What species is my turtle?
The Turtle Rescue League has a basic identification page with photos.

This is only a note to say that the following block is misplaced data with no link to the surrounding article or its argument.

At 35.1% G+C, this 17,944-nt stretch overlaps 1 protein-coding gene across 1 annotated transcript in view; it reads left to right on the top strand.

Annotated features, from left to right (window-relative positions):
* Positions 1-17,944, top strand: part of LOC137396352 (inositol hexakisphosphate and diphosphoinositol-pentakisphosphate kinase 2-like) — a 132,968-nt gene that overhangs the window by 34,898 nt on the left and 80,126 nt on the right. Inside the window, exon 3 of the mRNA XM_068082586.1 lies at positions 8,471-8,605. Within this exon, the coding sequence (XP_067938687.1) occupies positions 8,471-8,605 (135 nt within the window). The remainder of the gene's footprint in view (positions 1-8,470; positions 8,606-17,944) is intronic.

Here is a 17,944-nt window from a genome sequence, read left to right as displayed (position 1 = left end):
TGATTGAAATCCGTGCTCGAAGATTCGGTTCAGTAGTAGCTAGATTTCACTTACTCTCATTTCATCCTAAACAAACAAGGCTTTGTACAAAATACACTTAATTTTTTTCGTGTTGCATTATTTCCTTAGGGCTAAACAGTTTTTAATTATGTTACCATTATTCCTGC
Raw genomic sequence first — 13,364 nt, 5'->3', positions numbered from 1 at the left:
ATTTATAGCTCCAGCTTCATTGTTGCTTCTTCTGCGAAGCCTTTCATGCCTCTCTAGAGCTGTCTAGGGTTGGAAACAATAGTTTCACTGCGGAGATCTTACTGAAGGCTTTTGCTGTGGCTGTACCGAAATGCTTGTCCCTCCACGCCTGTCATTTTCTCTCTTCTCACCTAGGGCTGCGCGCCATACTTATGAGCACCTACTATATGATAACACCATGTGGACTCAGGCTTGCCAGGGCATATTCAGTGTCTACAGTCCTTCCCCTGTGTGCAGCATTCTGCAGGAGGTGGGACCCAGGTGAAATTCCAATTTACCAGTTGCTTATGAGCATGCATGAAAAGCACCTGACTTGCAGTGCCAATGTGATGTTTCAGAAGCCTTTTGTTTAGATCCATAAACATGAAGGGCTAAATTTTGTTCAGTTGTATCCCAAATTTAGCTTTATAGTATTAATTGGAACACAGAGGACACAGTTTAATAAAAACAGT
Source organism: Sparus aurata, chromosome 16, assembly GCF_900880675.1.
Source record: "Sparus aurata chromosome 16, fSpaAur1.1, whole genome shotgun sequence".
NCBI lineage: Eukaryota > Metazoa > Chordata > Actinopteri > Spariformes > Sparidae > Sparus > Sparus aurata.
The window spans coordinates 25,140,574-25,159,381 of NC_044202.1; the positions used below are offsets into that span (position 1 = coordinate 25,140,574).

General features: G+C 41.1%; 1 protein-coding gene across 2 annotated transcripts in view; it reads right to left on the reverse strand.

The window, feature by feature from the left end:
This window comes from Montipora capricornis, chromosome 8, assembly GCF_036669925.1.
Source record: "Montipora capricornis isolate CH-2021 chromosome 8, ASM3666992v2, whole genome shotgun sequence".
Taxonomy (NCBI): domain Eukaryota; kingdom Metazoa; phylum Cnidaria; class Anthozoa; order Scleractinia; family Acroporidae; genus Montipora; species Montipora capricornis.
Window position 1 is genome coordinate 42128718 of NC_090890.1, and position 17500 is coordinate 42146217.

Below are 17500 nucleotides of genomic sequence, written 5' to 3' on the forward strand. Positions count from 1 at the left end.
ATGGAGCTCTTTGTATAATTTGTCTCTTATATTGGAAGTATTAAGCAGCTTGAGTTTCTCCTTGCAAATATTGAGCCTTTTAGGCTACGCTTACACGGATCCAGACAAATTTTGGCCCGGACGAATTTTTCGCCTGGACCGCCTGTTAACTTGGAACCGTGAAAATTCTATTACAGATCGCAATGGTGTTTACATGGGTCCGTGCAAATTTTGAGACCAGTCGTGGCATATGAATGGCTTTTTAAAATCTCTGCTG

People often ask, what species of turtle they have, or even, whether they have a water or box turtle. The following guide is a quick way for determining some common types of turtles. It is essential for you to find out what kind of turtle you have, since each type of turtle has different requirements. The following are two books that I use myself: "The Audubon Society Field Guide to North American Reptiles and Amphibians" by Bebler and King. ISBN 0-394-50824-6 This book is available at most bookstores that carry nature books, at public libraries, and from online booksellers. It has photographs, maps, and basic descriptions of all North American turtles. "Turtles of the World" by C. H. Ernst and R. W. Barbour. ISBN 1-56098-212-8 This book is available at some bookstores that specialize in nature books and from online booksellers. It has some pictures, species keys, and comprehensive descriptions for all the turtles of the world. After you know what species of turtle you have, refer to the care sheets for basic and generic information about how to care for your turtle. If available, acquire literature about the species of turtle you have, so you can provide it with the best possible care. Note that there are some species of turtles available through the pet trade about which little is known. Accept the challenge and do the best you can with the information available. Searching the web using the scientific (latin) name of your turtle may often reveal additional information stored away at zoo and biology web sites. The following is a simplified key to help you determine what type of turtle you have. Follow the links to find sites that have pictures of the indicated species of turtle. 1. If your turtle has a soft, leathery skin, it is a SOFTSHELL turtle. 2. If your turtle has webs between the toes (usually best visible at the rear legs), it is a aquatic or semi-aquatic water turtle. -> 6,8 3. If your turtle does not have webs between the toes, it is some kind of land turtle. Don't put it into water, since many land turtles cannot swim! -> 5 4. If your turtle's front legs look like flippers, and you found it on the beach, it is a sea turtle. Call a local wildlife rescue station for help! 5. If your land turtle has a high, domed shell, it is probably a box turtle. -> 10 Refer to the Box Turtle Care sheets for basic care information. 6. If your turtle has a flat, unkeeled carapace with yellow, black, and possibly orange or red markings, it is a Chrysemys species. This includes cooters, sliders, and painted turtles. Refer to the Water Turtle Care sheets for basic care information. -> 7 7. If your turtle is yellow/black with red or orange markings on its cheeks, it is a red-eared slider turtle. If there are red crescents on the marginal scutes, and red and yellow stripes on the legs, it is a painted turtle. Refer to the Water Turtle Care sheets for basic care information. 8. If your turtle has a brown or black carapace with 3 ridges, and the skin is olive or black, you might have a Reeves turtle. Refer to the Water Turtle Care sheets for basic care information. 9. If your turtle has lots of yellow spots on the carapace, it is a spotted turtle. Refer to the Water Turtle Care sheets for basic care information. 10. If your box turtle has a yellow head and a yellow ridge on on a brown shell, you probably have a Cuora flavomarginata, which is a semi-aquatic box turtle. This turtle is also called Chinese Box Turtle, Yellow-headed Box Turtle, or Golden-headed Box Turtle. This turtle needs to be kept warm, and it needs a nice, big tub of water to wade in. These box turtles eat fruit and meat, rarely vegetables. They can be finnicky eaters and are not easy to keep. 11. If your turtle has the following properties, it is one of several types of snapping turtle: * Clawed front feet/webbed back feet * Small plastron, it looks like the turtle is wearing a shell that is too little for it when looked at from below * Large head, long tail, and long neck for the size of the shell * Usually dark/black carapace * Hooked jaws